It's easy to forget the opprobrium Chirac and his country received for having the temerity to oppose the neo-conservative war agenda. The phrase "cheese-eating surrender monkeys", first uttered by a character in The Simpsons and popularised by Jonah Goldberg in National Review, became the favoured term of abuse, while the anti-French hysteria that swept the US led to french fries being renamed freedom fries in three congressional buildings in Washington, DC.

Chirac, likened to a rodent by Christopher Hitchens, was accused of being a pimp for Saddam Hussein, with a 1975 quote - in which he told the then Iraqi vice-president "I welcome you as my personal friend. I assure you of my esteem, my consideration, and my affection" - being constantly dragged up by those who were somewhat less keen to mention former US defence secretary Donald Rumsfeld's infamous visit to Baghdad in the 1980s.

When those weapons of mass destruction turned up, Chirac would, we were informed, be a laughing stock. "France (and Germany) risk being completely disqualified as serious members of the international community," predicted Washington Post columnist Anne Applebaum.

Yet four years on, it's the US and Britain - and not France and Germany - that have seen their international credibility torn to shreds. France, because of its opposition to the Iraq war, is now arguably the most respected Western country not only in the Middle East but throughout the entire world: its increased influence was seen in the key diplomatic role it played in helping to end the Israel-Hezbollah war last year.

Those who warned that France's relations with the US would be permanently damaged on account of Chirac's anti-war stance have also been proved spectacularly wrong. "The revival of French influence in Washington must be particularly galling for Mr Blair after the considerable political damage he has suffered for persisting in his close alliance with the American President," records neo-conservative writer Con Coughlin.

By telling it straight to George W. Bush, Chirac proved himself a better friend to the US than the obsequious Tony Blair. And for his candour Chirac has been rewarded with greater respect in Washington: significantly, there was no "Yo Chirac!" greeting for him at last year's Group of Eight summit.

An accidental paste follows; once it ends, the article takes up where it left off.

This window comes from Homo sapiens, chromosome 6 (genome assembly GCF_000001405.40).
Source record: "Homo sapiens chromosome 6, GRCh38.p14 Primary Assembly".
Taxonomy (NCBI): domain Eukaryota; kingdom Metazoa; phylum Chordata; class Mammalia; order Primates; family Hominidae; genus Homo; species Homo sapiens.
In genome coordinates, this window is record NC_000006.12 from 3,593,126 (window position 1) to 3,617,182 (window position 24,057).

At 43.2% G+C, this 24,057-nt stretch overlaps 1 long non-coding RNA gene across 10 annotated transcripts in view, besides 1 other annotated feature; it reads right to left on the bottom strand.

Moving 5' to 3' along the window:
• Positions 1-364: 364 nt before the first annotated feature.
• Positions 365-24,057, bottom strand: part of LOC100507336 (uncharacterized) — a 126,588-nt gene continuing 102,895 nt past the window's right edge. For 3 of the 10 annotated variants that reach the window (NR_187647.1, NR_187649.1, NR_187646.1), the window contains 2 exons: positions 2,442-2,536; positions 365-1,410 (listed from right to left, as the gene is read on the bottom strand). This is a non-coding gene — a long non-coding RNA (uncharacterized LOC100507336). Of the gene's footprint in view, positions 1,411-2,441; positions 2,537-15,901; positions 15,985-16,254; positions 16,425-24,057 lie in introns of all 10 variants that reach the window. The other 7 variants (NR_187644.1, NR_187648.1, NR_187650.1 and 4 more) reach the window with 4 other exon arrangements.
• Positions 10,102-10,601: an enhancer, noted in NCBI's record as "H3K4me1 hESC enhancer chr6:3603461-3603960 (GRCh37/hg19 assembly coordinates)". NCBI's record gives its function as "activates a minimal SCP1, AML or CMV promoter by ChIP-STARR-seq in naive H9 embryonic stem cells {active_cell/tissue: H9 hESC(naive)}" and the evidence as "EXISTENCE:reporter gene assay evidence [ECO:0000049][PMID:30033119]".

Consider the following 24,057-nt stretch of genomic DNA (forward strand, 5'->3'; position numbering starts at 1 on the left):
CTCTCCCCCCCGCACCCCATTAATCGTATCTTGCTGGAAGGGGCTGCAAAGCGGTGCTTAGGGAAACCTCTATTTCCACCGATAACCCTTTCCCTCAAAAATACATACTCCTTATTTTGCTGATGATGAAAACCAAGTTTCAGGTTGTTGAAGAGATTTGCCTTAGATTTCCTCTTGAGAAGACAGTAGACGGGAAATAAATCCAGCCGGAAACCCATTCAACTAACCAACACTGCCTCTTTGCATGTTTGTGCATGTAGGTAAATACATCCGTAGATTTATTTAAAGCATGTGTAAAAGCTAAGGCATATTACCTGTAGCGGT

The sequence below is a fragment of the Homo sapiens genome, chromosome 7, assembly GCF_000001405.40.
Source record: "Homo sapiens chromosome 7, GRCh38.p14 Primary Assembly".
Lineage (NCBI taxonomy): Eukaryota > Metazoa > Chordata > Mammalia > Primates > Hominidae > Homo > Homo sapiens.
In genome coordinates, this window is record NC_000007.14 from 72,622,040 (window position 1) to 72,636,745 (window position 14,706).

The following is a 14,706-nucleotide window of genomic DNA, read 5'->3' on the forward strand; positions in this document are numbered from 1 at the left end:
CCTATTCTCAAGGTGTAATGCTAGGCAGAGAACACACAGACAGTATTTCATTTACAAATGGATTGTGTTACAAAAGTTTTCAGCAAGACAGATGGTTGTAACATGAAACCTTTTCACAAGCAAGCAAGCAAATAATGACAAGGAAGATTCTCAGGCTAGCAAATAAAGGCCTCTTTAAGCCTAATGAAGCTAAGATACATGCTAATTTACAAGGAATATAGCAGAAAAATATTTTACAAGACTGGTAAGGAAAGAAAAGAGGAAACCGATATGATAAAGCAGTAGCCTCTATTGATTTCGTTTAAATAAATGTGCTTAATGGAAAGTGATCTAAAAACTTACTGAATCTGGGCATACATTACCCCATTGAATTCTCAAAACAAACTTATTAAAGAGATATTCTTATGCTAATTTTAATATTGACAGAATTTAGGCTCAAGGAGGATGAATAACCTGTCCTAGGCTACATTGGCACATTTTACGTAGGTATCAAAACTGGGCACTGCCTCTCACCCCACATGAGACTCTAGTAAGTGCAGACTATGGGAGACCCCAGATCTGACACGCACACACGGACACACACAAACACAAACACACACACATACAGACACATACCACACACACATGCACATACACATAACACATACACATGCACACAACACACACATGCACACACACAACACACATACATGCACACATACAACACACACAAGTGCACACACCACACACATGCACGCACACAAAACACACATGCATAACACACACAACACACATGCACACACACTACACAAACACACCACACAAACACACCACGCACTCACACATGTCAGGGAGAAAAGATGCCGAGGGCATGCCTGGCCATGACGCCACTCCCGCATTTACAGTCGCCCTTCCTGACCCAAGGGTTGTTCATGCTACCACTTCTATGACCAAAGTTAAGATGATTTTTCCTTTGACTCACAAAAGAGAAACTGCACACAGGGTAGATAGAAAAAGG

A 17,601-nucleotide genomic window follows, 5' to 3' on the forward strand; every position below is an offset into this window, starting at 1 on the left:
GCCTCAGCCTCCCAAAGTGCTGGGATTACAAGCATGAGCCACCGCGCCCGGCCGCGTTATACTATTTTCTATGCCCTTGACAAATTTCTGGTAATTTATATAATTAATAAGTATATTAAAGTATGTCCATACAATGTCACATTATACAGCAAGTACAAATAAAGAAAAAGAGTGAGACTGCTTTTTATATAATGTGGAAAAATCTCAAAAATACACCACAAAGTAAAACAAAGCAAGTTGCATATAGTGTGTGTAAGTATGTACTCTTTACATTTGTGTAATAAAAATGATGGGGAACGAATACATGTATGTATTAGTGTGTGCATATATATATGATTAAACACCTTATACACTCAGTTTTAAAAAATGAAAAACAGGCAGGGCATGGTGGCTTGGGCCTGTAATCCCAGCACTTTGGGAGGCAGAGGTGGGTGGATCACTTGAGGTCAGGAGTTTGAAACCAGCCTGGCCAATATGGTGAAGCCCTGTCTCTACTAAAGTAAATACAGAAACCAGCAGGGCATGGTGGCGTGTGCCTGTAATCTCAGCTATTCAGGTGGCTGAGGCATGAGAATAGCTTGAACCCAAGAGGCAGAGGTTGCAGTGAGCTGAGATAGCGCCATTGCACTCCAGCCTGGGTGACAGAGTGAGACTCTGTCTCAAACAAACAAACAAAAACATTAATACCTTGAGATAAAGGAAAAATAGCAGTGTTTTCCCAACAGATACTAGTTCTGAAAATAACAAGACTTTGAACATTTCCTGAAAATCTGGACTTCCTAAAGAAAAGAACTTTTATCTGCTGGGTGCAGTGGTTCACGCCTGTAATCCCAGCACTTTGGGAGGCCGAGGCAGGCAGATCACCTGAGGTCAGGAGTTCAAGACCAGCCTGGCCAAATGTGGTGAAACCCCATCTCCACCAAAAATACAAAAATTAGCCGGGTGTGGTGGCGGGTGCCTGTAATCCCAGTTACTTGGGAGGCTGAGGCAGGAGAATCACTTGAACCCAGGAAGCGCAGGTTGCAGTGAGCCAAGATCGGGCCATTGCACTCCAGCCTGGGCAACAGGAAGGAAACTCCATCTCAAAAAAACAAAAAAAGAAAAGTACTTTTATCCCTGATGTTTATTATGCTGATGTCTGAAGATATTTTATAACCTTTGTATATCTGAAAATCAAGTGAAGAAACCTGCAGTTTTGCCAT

Chirac's opposition to the Iraq war was not based on any great affection for Saddam, nor knee-jerk anti-Americanism, as his detractors claim, but because in foreign policy terms he is a conservative realist and not a neo-conservative. For conservative realists the whole notion of a pre-emptive strike is anathema. Conservative realists know that wars have unintended consequences and that military action should be the last resort. Conservative realists believe in deterrence and containment: they prefer to let sleeping dogs lie rather than stir up hornets' nests. But it's a mistake to confuse such a position with weakness.
In January last year Chirac said France was prepared to launch a nuclear strike against any country that sponsored a terrorist attack against French interests. When it comes to countering Islamic terror, France's record is second to none: "France is the most stalwart nation in the West, even more so than America, while Britain is the most hapless," is the verdict of US terrorism analyst Daniel Pipes.

The main worry is that under Nicolas Sarkozy, Chirac's probable successor, things could change. Sarkozy criticised Chirac's handling of the Iraq crisis, and even though he has since conceded the French President was right, he nevertheless favours aligning foreign policy more closely to Washington. There's little doubt that Sarkozy has a closer ideological affinity with the neo-conservative world view than his staunchly Gaullist predecessor. And that could mean trouble lies ahead.

It was once said of Neville Chamberlain, Britain's most disastrous prime minister, that he would have made a good lord mayor of Birmingham in a bad year. About Chirac the opposite could be said to be true. He was a mediocre mayor of Paris but, in foreign affairs at least, an uncommonly good president.

The French won't know what they had 'til it's gone.

Thursday, May 03, 2007

The Return of the Chingford Polecat

Although I find his views on economic matters deplorable, I've always admired the courage the former Conservative Cabinet minister Norman Tebbit showed after the 1984 Brighton Bombing and the devotion he has shown to his wife Margaret, who was paralysed in the attack. Tebbit has accused the BBC of 'double standards' after it invited him on to a programme with the man who planted the bomb at Brighton, Patrick Magee. He said he found it 'distasteful' that the BBC was elevating Magee, who has never properly apologised for his actions, to 'celebrity status'. Tebbit goes on:

"What a pity Dr Harold Shipman is dead. Putting him back in surgery for consultation with the families of those he killed and a survivor or two of his medications would have made such a contribution to the BBC's mission to inform and entertain".